“Critically important” F1 cost cap is checked like technical rules

The FIA ​​has in recent months completed an audit of each F1 team’s financial entries for the 2021 season, assessing whether each outfit met last year’s $145 million cap.

Speculation arose over the Singapore Grand Prix weekend that two teams – Red Bull and Aston Martin – may have violated the limit, although both outfits vehemently denied the allegations.

The FIA ​​would issue the certificates of conformity on Wednesday to the teams that did meet the budget cap, announcing that they had postponed it until Monday after the Japanese Grand Prix.

Brown, the CEO of McLaren Racing, said in Bathurst on Friday that he was not sure why the FIA ​​had delayed issuing the certificates, but stressed that any violations should be dealt with in the same way as any other rule violation.

“I don’t know any more than anyone,” Brown said. “The certificates were supposed to be issued on Wednesday and have now been postponed to Monday, so for some reason they are not ready yet.

“You can assume, based on the speculation, that one or two teams have failed. I don’t know if that is the case.

“Cost limits are critical and we need to make sure they are enforced [and] if someone has violated that, appropriate penalties are imposed, not only financially, but also sportingly and technically.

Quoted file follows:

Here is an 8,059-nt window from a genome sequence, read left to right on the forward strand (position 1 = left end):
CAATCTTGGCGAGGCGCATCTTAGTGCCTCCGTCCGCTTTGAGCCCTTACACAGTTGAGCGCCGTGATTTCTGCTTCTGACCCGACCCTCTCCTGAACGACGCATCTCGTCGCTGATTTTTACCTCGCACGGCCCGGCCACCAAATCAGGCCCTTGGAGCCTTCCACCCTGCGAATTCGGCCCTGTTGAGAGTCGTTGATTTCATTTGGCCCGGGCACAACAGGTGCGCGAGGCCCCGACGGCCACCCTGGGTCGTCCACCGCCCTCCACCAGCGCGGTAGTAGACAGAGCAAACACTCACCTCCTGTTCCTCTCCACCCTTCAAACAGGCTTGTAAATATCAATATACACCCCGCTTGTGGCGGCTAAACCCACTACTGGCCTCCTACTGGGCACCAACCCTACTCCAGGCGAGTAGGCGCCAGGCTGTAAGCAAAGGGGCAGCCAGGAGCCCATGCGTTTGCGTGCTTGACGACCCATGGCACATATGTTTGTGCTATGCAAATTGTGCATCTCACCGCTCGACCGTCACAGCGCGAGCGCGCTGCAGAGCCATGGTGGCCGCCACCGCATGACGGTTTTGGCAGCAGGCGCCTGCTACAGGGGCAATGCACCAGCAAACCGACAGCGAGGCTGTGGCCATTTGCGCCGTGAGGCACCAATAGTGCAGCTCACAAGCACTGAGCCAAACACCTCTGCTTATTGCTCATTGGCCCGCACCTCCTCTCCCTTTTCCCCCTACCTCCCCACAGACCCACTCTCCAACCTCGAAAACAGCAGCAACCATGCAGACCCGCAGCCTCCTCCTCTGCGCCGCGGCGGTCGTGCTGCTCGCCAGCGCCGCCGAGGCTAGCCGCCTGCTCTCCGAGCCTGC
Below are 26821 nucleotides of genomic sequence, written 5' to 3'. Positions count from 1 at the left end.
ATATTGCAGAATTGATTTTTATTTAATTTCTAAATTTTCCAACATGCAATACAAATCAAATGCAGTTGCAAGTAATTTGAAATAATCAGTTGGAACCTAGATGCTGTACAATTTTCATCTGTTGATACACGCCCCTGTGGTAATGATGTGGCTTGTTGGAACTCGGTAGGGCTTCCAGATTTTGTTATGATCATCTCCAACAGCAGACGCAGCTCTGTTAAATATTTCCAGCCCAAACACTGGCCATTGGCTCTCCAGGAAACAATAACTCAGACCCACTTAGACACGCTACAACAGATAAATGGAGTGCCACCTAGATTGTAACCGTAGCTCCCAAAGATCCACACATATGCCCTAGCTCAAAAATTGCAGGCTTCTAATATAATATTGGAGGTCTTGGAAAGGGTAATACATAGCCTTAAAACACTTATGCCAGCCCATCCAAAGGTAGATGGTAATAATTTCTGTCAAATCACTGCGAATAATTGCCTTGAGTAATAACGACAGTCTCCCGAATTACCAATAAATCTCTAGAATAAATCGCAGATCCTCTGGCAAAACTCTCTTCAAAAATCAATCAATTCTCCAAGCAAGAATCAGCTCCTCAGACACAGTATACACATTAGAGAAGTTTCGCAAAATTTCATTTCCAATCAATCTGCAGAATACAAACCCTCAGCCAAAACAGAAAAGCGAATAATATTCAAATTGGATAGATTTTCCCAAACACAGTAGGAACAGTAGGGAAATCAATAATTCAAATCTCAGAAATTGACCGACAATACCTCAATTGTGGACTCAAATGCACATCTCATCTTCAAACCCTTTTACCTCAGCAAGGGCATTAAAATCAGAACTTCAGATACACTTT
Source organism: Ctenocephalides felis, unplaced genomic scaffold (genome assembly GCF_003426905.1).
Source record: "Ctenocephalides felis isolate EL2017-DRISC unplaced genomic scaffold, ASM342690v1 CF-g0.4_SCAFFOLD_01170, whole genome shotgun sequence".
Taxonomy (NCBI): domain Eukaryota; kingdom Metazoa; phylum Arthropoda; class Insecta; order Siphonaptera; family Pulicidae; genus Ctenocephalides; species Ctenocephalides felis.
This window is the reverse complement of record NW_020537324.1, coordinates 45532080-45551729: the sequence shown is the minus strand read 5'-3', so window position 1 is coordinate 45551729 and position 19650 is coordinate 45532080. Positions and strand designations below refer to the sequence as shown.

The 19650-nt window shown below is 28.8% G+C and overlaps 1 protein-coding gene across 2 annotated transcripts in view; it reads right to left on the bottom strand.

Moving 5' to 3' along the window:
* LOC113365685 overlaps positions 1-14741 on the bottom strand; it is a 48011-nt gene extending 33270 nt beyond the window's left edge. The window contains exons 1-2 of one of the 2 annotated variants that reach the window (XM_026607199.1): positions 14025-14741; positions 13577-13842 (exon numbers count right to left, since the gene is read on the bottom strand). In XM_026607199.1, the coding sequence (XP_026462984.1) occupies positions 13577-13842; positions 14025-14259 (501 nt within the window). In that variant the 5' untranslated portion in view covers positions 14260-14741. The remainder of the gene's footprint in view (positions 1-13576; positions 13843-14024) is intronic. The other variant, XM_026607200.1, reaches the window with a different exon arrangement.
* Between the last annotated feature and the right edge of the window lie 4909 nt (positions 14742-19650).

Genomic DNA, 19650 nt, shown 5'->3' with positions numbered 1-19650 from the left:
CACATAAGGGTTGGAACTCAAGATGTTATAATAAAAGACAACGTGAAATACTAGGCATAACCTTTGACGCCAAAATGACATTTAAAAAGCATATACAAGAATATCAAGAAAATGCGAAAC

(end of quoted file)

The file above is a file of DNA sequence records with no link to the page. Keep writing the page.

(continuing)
“If you technically bend the rules [or] in sports you get penalties and the finances should be the same.

“Because if someone has spent too much, it gives them an unfair advantage on the track, and it must be dealt with firmly and quickly accordingly.”

Charles Leclerc, Ferrari F1-75, Sergio Perez, Red Bull Racing RB18, Carlos Sainz, Ferrari F1-75, Lando Norris, McLaren MCL36

Charles Leclerc, Ferrari F1-75, Sergio Perez, Red Bull Racing RB18, Carlos Sainz, Ferrari F1-75, Lando Norris, McLaren MCL36

Photo by: Erik Junius

Under the FIA’s financial rules, any team that exceeded the budget cap by less than 5% – about $7 million in 2021 – would be considered a minor violation, with penalties ranging from a reprimand to a point deduction.

But a violation of more than 5% is considered a material violation, which can be punished with exclusion from the championship, deduction of points, reduction of the cost cap or test restrictions.

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Red Bull said it was “absolutely certain” that it had stayed within the budget cap, and said it was considering action in response to the “defamatory” allegations over the weekend in Singapore.

Ferrari and Mercedes were clearly in need of cracking down on any overruns. Ferrari claimed that even a minor offense last year could have been worth half a second per lap.

Mercedes driver Lewis Hamilton said Thursday at Suzuka that his hopes of winning the title in 2021 were curbed by budget cap constraints after he narrowly lost to Red Bull driver Max Verstappen at the final race of the season in Abu Dhabi. .

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